SAVANNAH, Ga. (WSAV) — One thing to appreciate about the sport of basketball, says Benedictine Military School coach Cyrus Hunter, is the sense of togetherness it brings to fans and players alike.
“It brought these three together, and they’re still friends,” Hunter said of the student-athletes whose basketball skills he’s worked to build since they were each sixth graders.
Seniors Gowan Smith, Alvin Adjei and Andrew Muller all say their time training with Hunter at the Jenkins Athletic Club has helped them excel on their high school teams.
That success stemmed well beyond the court and into their academics.
“You look at it and you start seeing, ‘well, if I’m playing good on the basketball court, then I want to keep my grades up so I can play,’” said Smith, who’s attending Auburn University in the fall.
“I think we have a lot of credit due to Coach Cyrus,” the Benedictine Military School basketball and lacrosse player told WSAV.com NOW.
Muller, who has a place waiting for him at Southern Methodist University once he graduates from Savannah Country Day School, says playing both tennis and basketball while juggling advanced-level school work has developed his time management skills.
“At my school, the workload is very heavy and you know, I gotta get up early and go to practice, and then I gotta work out with [Coach Hunter]. So it’s really paid off and helped for college,” Muller said.
Doing well academically was such a priority that Muller made the tough choice to give up shooting hoops during his senior year.
“I’ve been playing basketball ever since I could pick one up,” Muller shared.
“He had to quit basketball to academically qualify to go to college, so he made a big sacrifice,” Hunter said.
For Adjei, who also attends Savannah Country Day School, hitting the books has paid off in the form of offers from each of the five colleges he applied to.
“That is amazing,” his mother, Dora Adjei, told WSAV.com NOW.
“He’s a good student, but I mean, you send out that application and you really never know what the school is looking for, so we were very happy that he was accepted into all of those schools,” she said.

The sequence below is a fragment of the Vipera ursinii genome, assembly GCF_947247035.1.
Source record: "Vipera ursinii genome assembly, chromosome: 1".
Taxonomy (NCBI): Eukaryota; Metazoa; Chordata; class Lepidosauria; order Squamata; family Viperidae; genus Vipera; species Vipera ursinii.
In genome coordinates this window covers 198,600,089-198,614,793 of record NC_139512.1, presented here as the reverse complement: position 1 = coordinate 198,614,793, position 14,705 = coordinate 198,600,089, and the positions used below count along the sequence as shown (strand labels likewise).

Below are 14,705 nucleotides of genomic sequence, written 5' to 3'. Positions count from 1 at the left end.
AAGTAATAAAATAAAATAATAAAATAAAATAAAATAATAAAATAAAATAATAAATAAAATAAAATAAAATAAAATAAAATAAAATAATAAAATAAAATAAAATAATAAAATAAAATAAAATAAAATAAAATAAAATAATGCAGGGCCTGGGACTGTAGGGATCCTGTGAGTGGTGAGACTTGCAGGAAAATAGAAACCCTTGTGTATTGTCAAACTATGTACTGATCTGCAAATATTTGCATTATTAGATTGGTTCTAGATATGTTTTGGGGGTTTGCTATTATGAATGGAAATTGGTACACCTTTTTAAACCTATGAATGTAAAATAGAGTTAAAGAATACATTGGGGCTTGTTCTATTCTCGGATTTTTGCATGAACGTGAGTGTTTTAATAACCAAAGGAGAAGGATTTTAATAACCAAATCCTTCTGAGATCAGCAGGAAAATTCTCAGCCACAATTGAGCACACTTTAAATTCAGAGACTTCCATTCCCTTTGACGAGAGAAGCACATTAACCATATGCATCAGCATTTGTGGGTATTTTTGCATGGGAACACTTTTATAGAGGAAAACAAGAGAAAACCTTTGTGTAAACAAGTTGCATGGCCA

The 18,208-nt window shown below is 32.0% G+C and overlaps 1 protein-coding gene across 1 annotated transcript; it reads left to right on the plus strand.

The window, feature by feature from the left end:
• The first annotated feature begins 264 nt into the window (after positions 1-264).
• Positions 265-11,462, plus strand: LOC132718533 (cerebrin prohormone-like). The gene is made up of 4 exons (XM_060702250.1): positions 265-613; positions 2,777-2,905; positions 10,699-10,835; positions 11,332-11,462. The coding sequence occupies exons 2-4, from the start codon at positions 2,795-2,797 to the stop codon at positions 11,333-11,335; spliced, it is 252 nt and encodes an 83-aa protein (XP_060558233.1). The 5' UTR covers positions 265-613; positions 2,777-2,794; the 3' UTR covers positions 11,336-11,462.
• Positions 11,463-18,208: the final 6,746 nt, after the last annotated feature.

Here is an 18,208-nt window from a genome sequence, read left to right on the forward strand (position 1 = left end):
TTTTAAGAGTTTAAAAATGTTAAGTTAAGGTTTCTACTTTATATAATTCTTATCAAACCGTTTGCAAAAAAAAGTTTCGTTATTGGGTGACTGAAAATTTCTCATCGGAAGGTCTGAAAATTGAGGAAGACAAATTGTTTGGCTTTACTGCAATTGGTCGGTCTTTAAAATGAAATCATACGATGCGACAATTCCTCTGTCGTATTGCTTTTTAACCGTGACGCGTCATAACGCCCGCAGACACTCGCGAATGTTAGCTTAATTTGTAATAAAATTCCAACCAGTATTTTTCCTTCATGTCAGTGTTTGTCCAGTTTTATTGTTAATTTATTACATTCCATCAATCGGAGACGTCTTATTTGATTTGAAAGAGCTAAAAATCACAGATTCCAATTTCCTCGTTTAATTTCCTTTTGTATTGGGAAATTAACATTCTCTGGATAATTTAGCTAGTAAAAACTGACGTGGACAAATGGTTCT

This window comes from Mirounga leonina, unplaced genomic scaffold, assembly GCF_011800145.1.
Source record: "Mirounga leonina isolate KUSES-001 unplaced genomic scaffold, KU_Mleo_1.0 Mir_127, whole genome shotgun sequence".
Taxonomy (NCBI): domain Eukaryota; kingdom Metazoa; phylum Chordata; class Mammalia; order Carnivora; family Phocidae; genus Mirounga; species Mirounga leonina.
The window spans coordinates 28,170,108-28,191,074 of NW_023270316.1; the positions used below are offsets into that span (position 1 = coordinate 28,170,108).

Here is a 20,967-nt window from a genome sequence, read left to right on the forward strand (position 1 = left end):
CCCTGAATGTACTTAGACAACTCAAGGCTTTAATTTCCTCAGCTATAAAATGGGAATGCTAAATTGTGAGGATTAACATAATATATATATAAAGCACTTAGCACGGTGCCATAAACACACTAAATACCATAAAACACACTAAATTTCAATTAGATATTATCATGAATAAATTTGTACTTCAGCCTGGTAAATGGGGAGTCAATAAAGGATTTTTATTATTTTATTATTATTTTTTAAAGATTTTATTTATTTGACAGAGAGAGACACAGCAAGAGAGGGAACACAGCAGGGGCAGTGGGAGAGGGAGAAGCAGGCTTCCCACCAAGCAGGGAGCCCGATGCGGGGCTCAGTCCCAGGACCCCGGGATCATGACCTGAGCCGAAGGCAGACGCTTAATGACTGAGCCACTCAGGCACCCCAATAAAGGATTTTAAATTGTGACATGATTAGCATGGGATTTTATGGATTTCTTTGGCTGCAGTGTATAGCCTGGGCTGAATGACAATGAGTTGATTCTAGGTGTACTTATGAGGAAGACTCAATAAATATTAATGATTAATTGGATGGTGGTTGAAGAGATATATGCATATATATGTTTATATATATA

In the end, Adjei narrowed it down to the Ivy League.
“I applied to Georgia Tech, Vanderbilt, Duke, Harvard and [the Massachusetts Institute of Technology], and I decided to attend Harvard in the fall,” he said, adding that he plans to study biomedical engineering.
In high school, Adjei was recognized as the Region 8 STAR student after earning the highest SAT score in a region made of 12 counties, including Chatham.
The track and field, cross country and basketball player was also inducted into the Summa Cum Laude Society during his junior year for being in the top 10 percent of his class.
Apart from excelling in his academics, Adjei also plays the violin, piano and guitar — and has even started an organization that provides reading material for children that need them.
“Books2Ghana collects books from local families, and we ship them to schools in Ghana that don’t have enough books,” Adjei said, adding that in the two years since the program started, they’ve shipped over 2,500 books abroad.
All three of the hardworking young men have earned academic scholarships to National Collegiate Athletic Association (NCAA) Division I universities, and Hunter says he couldn’t be more proud.
“It’s been very rewarding to get three guys in a gym and start training them in basketball and see their success in the classroom,” the coach said.
“I’m a big fan of academics because a lot of our athletes play sports, but then they have to go to a school that they may not necessarily want to go to but have to go to because they didn’t qualify,” he said, adding, “I’m very elated, very happy for all three of them.”